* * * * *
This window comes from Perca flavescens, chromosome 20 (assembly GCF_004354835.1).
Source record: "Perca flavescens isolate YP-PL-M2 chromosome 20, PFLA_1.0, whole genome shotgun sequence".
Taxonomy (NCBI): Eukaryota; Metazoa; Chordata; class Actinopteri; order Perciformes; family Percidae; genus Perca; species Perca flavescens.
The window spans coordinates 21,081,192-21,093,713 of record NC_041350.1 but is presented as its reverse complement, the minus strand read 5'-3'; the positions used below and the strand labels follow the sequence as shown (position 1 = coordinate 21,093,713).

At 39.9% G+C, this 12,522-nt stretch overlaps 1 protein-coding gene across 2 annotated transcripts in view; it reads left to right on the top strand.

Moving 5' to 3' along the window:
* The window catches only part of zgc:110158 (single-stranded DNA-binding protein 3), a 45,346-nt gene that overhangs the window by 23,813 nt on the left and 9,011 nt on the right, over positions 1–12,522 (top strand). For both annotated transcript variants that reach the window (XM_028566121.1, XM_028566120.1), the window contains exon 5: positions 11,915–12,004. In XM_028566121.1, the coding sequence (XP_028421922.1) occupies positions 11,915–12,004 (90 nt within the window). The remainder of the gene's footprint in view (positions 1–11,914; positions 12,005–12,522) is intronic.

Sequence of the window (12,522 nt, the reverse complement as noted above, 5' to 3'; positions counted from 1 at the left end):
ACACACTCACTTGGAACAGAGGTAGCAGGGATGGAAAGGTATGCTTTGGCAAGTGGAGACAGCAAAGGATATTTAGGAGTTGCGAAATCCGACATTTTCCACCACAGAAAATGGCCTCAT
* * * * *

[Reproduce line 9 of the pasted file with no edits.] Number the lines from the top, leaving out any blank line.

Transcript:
ACACACTCACTTGGAACAGAGGTAGCAGGGATGGAAAGGTATGCTTTGGCAAGTGGAGACAGCAAAGGATATTTAGGAGTTGCGAAATCCGACATTTTCCACCACAGAAAATGGCCTCAT